I swerved to pass Liam, heading for the door. He stepped in front of me.
"Hell be back soon. Sit down and well--"
I sidestepped Liam on my way to the rear hall and the half-open back door. Liam followed at my heels, keeping pace a step behind. I walked through the walled garden to the path leading into the forest.
The wood-chip path crunched underfoot. From beyond, the night smells began to sift in burning leaves, distant cattle, wet soil--myriad inviting scents. Somewhere in the distance, a mouse shrieked as an owl snatched it from the forest floor.
I kept walking. Within fifty feet the trail dwindled to a thin path of trodden grass, then disappeared into the undergrowth. I paused and sniffed the air. Nothing. No scent, no sound, no sign of Alfred. At that moment, I realized I heard no sound at all, not even the clomp of Liams footsteps behind me. I turned and saw only trees.
"Liam!" I shouted.
A moment later the reply came back in a crashing of distant bushes. He was off to warn Alfred. I slammed my hand into the nearest tree trunk. Had I expected Liam to let me intrude on Alfreds privacy that easily? If so, Id forgotten a few things in the past year.
I pushed through the trees. Twigs lashed at my face and vines grabbed my feet. I stumbled forward, feeling huge, clumsy, and most unwelcome out here. The path wasn made for people. I didn stand a chance of heading off Liam like this, so I found a clearing and prepared for the Change.
My Change was rushed, making it awkward and torturous and afterward, I had to rest, panting on the ground. As I got to my feet, I closed my eyes and inhaled the smell of Vine Valley. A shiver of elation started in my paws, raced up my legs, and quivered through my entire body.
In its wake, it left an indescribable blend of excitement and calm that made me want to tear through the forest and collapse in blissful peace at the same time. I was home. As a human, I could deny that Vine-Valley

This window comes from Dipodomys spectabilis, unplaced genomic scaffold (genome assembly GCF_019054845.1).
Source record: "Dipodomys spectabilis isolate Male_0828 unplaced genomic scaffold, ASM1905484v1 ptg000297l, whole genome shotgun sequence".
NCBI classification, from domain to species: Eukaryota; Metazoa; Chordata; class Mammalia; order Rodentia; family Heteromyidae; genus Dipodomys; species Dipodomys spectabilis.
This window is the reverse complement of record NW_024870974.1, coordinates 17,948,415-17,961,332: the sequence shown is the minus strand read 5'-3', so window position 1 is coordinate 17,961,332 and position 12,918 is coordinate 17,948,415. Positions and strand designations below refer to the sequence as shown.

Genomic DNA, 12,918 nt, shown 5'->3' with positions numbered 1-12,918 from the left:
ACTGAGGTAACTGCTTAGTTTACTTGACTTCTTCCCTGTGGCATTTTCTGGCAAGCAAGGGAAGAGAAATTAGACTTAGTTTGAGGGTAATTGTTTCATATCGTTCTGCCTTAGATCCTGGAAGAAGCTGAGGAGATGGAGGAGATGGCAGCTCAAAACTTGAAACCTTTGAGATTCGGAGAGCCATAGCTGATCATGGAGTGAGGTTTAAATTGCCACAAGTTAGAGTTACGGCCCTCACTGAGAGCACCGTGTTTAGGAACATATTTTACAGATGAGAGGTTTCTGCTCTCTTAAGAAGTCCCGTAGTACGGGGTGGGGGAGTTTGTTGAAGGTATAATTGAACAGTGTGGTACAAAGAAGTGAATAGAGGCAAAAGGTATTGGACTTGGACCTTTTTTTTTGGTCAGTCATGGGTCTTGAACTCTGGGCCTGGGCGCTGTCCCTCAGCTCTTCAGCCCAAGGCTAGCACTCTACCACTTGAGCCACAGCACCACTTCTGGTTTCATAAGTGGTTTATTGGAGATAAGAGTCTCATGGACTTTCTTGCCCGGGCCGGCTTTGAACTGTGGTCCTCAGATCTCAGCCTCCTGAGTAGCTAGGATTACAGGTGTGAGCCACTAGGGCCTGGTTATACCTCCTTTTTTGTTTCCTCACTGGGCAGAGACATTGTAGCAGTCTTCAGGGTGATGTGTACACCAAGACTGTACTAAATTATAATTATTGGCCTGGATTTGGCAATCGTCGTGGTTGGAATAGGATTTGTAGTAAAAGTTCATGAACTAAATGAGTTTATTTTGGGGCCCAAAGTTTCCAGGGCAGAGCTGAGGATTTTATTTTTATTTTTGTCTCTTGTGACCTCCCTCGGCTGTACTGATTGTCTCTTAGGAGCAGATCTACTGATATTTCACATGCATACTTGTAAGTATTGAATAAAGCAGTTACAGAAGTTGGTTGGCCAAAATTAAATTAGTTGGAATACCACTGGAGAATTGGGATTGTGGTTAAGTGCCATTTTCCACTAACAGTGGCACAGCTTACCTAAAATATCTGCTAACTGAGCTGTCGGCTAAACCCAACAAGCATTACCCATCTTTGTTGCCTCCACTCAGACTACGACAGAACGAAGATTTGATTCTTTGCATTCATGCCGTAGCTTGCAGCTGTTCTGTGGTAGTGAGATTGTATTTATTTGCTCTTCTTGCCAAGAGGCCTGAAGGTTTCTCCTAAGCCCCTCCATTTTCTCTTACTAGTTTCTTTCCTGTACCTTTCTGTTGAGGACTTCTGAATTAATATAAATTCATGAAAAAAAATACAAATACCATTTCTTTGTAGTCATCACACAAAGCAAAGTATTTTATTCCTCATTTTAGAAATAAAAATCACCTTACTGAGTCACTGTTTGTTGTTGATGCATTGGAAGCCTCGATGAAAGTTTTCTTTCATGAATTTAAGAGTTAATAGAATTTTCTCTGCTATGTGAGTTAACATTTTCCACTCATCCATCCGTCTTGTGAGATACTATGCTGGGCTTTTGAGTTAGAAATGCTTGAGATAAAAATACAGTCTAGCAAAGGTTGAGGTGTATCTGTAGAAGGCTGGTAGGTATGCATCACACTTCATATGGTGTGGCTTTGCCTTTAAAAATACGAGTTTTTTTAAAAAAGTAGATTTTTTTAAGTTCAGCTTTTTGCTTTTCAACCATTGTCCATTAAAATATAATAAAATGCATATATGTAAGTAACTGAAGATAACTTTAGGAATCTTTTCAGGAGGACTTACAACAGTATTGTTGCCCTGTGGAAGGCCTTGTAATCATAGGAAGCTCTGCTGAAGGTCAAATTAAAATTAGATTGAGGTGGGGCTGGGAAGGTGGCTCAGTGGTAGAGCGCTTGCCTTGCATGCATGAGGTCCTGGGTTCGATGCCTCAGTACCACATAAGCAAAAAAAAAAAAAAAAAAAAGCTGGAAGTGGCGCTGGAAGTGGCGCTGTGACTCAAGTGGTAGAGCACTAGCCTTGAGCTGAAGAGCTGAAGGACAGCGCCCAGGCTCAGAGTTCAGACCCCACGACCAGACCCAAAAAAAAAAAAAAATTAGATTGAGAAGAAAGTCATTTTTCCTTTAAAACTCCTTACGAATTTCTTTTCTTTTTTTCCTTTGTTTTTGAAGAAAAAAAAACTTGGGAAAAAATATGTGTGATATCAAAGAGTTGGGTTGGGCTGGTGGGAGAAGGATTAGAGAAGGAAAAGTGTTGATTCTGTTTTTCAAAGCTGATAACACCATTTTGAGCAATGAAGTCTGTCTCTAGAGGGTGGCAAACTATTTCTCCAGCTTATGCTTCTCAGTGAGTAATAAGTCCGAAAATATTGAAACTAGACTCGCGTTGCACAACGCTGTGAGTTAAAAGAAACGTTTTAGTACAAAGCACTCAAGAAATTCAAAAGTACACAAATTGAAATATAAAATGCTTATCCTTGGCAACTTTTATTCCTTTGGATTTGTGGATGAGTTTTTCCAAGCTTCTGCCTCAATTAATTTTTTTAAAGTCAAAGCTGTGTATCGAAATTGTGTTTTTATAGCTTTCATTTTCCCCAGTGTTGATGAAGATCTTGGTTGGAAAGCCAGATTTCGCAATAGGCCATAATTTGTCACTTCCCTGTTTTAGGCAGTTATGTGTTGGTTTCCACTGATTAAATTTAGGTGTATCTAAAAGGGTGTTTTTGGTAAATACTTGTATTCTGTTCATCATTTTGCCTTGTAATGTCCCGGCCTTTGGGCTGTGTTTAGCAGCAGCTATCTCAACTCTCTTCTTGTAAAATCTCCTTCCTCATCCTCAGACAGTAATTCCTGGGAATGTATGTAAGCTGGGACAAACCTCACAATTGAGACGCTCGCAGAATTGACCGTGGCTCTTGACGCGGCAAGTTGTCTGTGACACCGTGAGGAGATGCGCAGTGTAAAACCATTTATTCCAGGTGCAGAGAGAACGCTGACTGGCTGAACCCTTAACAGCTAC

was my home, that the people here were my Pack, that the woods here were anything more than a patch of someone elses land. But as a wolf in Vine-Valleys forest, one chorus trumpeted through my head.
This forest was mine. It was Pack territory and therefore it was mine. Mine to run in and hunt in and play in without fear of partying teenagers, overeager hunters, or rabid foxes and raccoons. No discarded sofas to block my path, no rusty cans to slice open my paws, no stinking garbage bags to foul the air I breathed, or dumped chemicals to pollute the water I drank.
This wasn some patch of woods claimed for an hour or two. This was five hundred acres of forest, every acre crisscrossed with familiar paths and stocked with rabbits and deer, a smorgasbord supplied for my pleasure. My pleasure. I downed huge gulps of air. Mine. I darted out of the thicket to the well-worn path. Mine.
I rubbed against an oak tree, feeling the bark scratch and pull away tickling clumps of dead fur. Mine. The ground shuddered in three low vibrations--a rabbit thumping somewhere to my left. Mine. My legs ached to run, to rediscover the intricate world of my forest. Somewhere deep in my brain, a tiny human voice shouted No, no, no! This isn yours. You gave it up. You don want it! I ignored it.